Sponsored by BYU Studies—Does religion look any different when viewed through the lens of environmental history?
Learn more with Jedediah Rogers, co-editor of Utah Historical Quarterly and The Earth Will Appear as the Garden of Eden: Essays on Mormon Environmental History.
Who is Jedediah Rogers?
My intellectual pursuits have roots in my childhood experiences in the varied rural landscapes of the West.
I recall backpacking in the High Uintas in my home state of Utah, camping in a grove of Redwoods in northern California, and a memorable road trip with my dad to Montana’s Flathead Lake and on to the Idaho panhandle and Canada.
Some of my fondest memories involve backcountry drives on rough desert roads in Utah’s red-rock country that I could not as a child even begin to place on a map. Travel in my young eye always contained an element of history and landscape, a marriage only reinforced in my adult mind. I’ve since experienced more of the West, having also lived in Arizona, Colorado, Montana, and now Salt Lake City.
I think it was from these experiences, among them the influences of my historian grandparents and mother and the values of my late father, that drew me to history generally and environmental history more particularly.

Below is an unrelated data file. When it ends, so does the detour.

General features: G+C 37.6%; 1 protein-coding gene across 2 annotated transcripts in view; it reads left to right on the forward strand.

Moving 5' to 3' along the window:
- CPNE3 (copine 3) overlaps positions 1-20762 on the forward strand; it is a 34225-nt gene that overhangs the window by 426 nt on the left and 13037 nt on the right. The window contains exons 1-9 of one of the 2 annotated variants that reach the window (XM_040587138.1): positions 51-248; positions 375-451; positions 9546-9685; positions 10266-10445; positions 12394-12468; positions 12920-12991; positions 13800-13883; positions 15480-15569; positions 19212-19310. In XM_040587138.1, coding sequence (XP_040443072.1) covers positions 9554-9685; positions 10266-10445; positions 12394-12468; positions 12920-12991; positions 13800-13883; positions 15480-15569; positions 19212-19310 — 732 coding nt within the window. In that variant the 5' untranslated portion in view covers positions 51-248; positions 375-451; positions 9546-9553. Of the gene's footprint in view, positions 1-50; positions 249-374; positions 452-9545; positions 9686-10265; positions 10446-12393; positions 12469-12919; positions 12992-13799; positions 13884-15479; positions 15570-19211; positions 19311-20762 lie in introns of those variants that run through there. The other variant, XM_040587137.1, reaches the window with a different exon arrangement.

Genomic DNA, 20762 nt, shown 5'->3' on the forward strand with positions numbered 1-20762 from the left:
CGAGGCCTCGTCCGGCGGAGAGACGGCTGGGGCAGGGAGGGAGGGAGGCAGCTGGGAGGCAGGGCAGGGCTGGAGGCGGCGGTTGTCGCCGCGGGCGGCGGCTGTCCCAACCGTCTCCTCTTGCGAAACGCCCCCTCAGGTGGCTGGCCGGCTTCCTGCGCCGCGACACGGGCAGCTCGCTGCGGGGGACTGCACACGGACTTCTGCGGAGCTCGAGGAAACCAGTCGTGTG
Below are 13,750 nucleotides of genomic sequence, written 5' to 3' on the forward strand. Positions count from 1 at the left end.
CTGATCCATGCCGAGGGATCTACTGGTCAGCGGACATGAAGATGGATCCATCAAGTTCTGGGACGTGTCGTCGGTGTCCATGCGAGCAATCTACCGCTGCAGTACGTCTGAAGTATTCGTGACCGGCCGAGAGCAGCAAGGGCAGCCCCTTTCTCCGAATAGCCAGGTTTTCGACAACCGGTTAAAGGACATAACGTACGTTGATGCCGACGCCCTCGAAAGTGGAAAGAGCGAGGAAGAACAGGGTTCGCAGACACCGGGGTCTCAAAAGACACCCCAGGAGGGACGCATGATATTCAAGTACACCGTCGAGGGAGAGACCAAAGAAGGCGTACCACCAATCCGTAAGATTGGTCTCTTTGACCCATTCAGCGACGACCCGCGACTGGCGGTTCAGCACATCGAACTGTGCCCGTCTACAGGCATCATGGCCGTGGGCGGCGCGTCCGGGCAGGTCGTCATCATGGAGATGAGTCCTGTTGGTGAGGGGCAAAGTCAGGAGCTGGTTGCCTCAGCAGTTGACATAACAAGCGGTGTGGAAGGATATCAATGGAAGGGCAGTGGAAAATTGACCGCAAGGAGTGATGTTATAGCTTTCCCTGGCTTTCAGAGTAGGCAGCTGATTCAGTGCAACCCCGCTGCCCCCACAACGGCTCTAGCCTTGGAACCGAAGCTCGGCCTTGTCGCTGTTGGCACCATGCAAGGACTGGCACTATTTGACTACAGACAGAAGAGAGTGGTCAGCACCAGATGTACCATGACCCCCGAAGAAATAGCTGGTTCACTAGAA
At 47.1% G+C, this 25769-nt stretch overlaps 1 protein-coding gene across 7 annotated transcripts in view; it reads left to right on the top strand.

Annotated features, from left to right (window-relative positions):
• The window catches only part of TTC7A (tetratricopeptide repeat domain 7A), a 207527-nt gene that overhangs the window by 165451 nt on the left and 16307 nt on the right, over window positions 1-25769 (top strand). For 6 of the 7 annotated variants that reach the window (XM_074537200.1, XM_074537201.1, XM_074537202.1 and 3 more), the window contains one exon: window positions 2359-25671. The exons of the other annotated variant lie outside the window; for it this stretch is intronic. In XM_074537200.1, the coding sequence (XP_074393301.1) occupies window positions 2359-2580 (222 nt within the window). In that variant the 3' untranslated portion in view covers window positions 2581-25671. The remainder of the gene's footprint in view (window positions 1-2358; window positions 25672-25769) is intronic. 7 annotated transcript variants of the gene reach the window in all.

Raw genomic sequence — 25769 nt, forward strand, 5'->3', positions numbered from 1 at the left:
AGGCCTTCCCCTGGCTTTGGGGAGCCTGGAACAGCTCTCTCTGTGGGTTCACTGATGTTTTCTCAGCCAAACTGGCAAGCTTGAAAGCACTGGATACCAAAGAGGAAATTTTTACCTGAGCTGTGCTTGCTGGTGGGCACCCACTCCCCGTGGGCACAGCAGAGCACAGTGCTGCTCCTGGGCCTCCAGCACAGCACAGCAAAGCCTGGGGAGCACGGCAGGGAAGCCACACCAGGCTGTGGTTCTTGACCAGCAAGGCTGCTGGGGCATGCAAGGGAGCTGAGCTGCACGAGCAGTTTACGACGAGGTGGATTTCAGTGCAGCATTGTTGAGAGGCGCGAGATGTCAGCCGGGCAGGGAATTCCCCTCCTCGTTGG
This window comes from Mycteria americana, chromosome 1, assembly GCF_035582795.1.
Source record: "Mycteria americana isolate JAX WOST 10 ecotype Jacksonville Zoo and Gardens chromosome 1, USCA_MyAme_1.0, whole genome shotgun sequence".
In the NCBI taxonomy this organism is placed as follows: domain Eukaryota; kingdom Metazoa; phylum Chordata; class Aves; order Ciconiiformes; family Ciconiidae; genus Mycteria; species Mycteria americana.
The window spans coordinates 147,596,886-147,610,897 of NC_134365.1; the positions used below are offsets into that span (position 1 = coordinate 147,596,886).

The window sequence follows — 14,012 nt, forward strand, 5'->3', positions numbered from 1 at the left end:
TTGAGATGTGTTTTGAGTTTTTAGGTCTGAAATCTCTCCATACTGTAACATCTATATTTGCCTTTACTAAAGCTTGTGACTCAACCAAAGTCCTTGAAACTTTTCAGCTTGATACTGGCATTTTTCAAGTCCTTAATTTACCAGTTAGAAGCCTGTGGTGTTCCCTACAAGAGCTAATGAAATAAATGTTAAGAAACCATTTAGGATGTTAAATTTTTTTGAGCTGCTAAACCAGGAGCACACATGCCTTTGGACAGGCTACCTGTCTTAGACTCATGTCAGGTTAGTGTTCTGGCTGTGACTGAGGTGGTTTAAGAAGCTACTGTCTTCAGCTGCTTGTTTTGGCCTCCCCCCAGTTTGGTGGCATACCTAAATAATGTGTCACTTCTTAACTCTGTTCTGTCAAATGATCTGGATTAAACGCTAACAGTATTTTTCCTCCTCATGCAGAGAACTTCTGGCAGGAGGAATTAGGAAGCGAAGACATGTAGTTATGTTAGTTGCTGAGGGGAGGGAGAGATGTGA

I’ve come to truly love Salt Lake City, especially the remarkable mountains that bound its borders. I live here with my partner Holly and two growing boys. And in terms of hobbies, well, I’m an avid mountain runner.
What are your duties as co-editor of Utah Historical Quarterly?
It’s now been five years since I became co-editor of the UHQ, and I feel lucky to work with a great team and to do stimulating work.
The primary duty is overseeing production of the journal—entertaining manuscript submissions, sending them on for peer review, making publication decisions, corresponding with authors, content and copy editing, and serving as a liaison with our press, the University of Illinois Press.
That’s the day-to-day, nuts-and-bolts operations of the journal.
To make it happen requires some creative strategic thinking and collaborative partnerships. We work with authors around the state and beyond; we continually find ways to position Utah within a broader regional context; we plan special thematic issues and organize events and symposia that address history through both an academic and public history lens.
My work is best served when I’m connected to my field, recent in the literature, attending conferences, and engaged in writing projects.
My latest project, with Jeff Nichols, is a brief environmental history of the Great Salt Lake.